Palacio Dar al-Horro
Palacio Dar al-Horro was the last house tour of my visit to Granada. The last day of my trip, at the end of an entire week of sightseeing in Granada – yes, I bought tickets for the Alhambra for two days – yes, I’m an architectural junkie. So, tired, I arrived at the Palacio. And it turned out to be one of the best of the many palacios that you can visit in Granada. The house has quite a few exhibits inside (many of the houses open for tours have empty rooms) – drool-worthy astrolabes and musical instruments. And in one tiny room, there was a model of the aqueduct of how water got from the Rio Darro to Generalife and the Alhambra.
I had hiked around Sabika Hill a bit – timidly avoiding anything steep or rocky – hoping to catch a glimpse of the old aqueduct. But other than some speculation, I found nothing. I ended up buying a book (in Spanish – with an English translation in the back of the book) that shows maps and research on the water supply – and the transport system – to the fountains. And here I was, on my last day, staring at a model of the aqueduct. At which point, I wished I had another day left in my trip and a pair of good hiking boots. Sigh.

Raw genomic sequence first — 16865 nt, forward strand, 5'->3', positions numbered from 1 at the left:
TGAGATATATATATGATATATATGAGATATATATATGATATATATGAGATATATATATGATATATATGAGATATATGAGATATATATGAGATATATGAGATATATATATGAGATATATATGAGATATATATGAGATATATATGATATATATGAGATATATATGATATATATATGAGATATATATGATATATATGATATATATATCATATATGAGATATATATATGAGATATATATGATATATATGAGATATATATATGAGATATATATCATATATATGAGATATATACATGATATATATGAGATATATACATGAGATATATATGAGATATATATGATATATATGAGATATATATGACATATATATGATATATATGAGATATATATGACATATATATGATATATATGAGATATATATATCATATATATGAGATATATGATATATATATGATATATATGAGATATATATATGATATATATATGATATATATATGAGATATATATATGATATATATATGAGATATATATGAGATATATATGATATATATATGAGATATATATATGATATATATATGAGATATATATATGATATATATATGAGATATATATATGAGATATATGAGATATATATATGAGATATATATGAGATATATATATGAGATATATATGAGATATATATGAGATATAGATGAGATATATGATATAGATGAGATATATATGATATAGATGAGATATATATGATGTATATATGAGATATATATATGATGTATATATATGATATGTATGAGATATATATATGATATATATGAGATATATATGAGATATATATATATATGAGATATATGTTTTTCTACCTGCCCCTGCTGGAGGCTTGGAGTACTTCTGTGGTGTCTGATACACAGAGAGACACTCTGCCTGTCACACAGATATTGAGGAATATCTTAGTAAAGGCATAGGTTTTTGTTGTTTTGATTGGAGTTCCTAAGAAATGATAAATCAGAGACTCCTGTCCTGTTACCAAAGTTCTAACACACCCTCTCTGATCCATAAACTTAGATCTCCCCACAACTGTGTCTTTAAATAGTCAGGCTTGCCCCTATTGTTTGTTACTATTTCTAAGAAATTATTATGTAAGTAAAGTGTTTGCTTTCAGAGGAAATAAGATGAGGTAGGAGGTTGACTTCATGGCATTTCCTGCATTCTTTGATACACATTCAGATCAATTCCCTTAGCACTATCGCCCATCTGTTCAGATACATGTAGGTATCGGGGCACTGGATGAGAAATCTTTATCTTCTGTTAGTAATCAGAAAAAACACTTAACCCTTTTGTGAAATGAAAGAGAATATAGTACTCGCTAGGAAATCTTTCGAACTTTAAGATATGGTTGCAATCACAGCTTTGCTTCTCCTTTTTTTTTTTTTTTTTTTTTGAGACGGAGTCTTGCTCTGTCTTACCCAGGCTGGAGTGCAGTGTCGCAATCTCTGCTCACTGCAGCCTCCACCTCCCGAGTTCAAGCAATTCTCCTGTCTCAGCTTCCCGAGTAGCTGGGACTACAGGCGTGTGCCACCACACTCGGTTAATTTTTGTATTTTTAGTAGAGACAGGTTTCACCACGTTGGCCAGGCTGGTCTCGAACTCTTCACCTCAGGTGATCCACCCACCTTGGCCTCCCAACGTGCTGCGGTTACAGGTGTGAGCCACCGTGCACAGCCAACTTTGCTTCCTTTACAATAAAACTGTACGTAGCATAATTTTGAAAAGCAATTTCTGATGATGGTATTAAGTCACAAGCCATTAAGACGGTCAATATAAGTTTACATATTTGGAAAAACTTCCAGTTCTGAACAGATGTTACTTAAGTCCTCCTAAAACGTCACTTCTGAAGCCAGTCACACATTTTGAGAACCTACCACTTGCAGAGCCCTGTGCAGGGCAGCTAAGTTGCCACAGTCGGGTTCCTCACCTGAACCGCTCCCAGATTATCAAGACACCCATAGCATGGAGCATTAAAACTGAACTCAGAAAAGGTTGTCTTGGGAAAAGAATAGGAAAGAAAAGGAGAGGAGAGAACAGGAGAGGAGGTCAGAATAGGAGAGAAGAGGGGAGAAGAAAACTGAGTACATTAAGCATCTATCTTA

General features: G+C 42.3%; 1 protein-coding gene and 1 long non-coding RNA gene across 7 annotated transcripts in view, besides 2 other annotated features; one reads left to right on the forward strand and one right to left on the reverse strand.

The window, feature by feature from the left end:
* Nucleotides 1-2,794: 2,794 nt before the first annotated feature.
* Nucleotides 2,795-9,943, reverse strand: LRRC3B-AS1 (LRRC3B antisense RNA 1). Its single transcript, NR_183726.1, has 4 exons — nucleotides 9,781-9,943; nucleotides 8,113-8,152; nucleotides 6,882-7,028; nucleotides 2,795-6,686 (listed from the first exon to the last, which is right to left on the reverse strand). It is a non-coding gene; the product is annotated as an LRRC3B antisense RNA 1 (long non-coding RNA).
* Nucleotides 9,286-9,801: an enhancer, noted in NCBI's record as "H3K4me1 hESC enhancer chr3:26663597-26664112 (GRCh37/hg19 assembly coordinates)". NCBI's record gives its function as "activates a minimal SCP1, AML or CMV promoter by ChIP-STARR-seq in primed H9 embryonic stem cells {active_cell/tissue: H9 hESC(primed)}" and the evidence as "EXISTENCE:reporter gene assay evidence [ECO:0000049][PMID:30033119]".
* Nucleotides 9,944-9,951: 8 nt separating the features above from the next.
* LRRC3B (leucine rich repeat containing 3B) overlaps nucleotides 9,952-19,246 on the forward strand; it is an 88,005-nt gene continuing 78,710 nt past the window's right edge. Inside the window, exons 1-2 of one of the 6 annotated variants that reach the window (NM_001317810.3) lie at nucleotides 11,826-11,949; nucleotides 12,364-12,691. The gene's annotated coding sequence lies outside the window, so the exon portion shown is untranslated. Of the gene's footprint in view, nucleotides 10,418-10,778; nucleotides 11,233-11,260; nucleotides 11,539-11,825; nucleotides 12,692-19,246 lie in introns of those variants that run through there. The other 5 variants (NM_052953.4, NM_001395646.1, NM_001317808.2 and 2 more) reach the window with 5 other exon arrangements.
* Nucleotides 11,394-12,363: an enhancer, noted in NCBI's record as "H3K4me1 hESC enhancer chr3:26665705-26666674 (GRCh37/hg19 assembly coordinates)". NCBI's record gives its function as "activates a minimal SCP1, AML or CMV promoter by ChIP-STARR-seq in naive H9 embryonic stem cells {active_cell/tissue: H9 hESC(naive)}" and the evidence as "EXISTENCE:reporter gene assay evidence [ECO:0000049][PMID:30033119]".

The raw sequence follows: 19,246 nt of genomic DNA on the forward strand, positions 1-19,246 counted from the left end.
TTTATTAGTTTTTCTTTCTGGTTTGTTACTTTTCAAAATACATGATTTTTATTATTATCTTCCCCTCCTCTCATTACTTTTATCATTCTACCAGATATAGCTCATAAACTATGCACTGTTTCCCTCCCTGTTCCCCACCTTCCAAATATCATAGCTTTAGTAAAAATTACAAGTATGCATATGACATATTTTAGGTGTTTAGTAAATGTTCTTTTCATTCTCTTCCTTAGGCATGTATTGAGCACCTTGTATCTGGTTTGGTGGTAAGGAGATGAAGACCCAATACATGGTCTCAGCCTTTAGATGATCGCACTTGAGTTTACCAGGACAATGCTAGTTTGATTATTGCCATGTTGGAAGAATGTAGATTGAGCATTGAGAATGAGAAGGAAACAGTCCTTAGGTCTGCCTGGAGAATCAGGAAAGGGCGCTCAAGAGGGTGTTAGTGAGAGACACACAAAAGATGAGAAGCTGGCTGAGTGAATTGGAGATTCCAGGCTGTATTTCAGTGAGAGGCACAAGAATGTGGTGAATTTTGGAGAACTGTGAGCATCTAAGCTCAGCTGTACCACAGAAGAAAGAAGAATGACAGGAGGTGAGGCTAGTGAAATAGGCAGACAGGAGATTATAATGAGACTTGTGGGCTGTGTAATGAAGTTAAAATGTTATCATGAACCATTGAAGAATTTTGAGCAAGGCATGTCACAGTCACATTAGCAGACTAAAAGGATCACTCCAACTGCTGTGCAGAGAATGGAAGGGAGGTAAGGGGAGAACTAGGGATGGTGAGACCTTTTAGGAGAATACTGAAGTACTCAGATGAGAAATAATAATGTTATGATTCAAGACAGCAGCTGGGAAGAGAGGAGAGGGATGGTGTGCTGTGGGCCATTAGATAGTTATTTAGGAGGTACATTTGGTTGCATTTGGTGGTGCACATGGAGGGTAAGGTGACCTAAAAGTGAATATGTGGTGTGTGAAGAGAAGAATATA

The Palacio Dar al-Horro itself was splendid. It had similar tile and plaster decoration to the Alhambra, and no tourists to contend with at all. And the house had a windcatcher of a sort. In hot dry climates, many houses are built with “windcatchers”. Towers that rise up above the house to let hot air escape – pulled out by the wind blowing through the opening at the top of the tower. The Palacio Dar al-Horro had a variation on this, an entire room above part of the house, with openings in the walls to allow the air to flow through, and provide a second roof above the house roof. This top of roof room was hot, substantially hotter than the rooms of the house below. But the rooms below were cooler because of this room. The sun heated this room up and because of the air flow, the rooms below were protected from the heat.